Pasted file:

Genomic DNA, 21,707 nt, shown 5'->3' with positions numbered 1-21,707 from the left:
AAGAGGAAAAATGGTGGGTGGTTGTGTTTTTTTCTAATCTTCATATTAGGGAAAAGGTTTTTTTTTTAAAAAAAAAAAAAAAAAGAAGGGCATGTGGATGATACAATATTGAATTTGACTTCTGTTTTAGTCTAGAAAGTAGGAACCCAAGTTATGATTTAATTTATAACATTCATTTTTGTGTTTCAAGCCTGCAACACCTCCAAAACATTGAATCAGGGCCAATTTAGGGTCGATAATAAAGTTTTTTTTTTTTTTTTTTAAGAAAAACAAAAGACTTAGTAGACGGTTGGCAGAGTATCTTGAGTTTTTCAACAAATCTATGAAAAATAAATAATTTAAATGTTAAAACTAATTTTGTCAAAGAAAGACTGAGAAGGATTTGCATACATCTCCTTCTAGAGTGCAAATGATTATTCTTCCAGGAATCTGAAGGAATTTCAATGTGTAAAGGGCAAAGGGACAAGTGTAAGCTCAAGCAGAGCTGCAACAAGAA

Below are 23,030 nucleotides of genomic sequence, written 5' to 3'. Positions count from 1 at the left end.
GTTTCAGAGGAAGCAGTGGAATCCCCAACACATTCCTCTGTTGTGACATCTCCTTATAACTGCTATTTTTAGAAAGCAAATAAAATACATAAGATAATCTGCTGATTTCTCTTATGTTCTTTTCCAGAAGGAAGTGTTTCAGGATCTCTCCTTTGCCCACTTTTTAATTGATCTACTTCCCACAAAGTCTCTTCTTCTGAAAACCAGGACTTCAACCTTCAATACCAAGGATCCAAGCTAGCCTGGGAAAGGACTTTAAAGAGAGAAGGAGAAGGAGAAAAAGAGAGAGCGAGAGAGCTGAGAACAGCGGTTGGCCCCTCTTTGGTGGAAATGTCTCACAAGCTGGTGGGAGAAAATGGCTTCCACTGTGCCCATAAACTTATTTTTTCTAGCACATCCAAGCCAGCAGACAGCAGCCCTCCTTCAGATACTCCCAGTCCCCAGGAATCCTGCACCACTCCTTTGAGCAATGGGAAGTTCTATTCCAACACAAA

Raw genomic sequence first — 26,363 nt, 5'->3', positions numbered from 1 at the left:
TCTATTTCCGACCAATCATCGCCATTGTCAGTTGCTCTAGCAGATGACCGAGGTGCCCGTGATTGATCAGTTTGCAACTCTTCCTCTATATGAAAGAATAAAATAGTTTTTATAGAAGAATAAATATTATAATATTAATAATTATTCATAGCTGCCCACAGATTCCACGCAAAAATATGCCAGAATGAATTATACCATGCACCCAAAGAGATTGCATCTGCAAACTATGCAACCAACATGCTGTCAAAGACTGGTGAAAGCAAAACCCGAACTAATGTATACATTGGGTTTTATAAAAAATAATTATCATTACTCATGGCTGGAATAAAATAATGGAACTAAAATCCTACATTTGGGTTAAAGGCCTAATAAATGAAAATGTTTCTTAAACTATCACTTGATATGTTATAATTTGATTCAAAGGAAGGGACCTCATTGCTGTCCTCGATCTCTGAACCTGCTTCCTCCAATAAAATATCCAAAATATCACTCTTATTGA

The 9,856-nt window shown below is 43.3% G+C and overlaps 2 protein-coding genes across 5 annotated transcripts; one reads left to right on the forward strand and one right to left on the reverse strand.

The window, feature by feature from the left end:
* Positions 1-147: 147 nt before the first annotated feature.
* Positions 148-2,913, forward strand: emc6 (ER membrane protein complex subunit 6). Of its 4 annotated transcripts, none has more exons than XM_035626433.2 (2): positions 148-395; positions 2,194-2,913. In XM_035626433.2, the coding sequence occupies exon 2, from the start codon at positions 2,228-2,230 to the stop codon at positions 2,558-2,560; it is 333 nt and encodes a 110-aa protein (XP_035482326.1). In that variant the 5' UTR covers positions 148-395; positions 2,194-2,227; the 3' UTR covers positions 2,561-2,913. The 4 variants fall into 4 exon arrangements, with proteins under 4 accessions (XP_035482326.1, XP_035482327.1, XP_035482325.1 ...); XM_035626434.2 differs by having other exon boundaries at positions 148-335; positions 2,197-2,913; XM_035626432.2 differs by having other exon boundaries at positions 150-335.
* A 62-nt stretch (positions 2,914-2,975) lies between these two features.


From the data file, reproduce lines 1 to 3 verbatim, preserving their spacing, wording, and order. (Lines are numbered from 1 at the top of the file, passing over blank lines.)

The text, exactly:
Genomic DNA, 21,707 nt, shown 5'->3' with positions numbered 1-21,707 from the left:
AAGAGGAAAAATGGTGGGTGGTTGTGTTTTTTTCTAATCTTCATATTAGGGAAAAGGTTTTTTTTTTAAAAAAAAAAAAAAAAAGAAGGGCATGTGGATGATACAATATTGAATTTGACTTCTGTTTTAGTCTAGAAAGTAGGAACCCAAGTTATGATTTAATTTATAACATTCATTTTTGTGTTTCAAGCCTGCAACACCTCCAAAACATTGAATCAGGGCCAATTTAGGGTCGATAATAAAGTTTTTTTTTTTTTTTTTTAAGAAAAACAAAAGACTTAGTAGACGGTTGGCAGAGTATCTTGAGTTTTTCAACAAATCTATGAAAAATAAATAATTTAAATGTTAAAACTAATTTTGTCAAAGAAAGACTGAGAAGGATTTGCATACATCTCCTTCTAGAGTGCAAATGATTATTCTTCCAGGAATCTGAAGGAATTTCAATGTGTAAAGGGCAAAGGGACAAGTGTAAGCTCAAGCAGAGCTGCAACAAGAA

Below are 23,030 nucleotides of genomic sequence, written 5' to 3'. Positions count from 1 at the left end.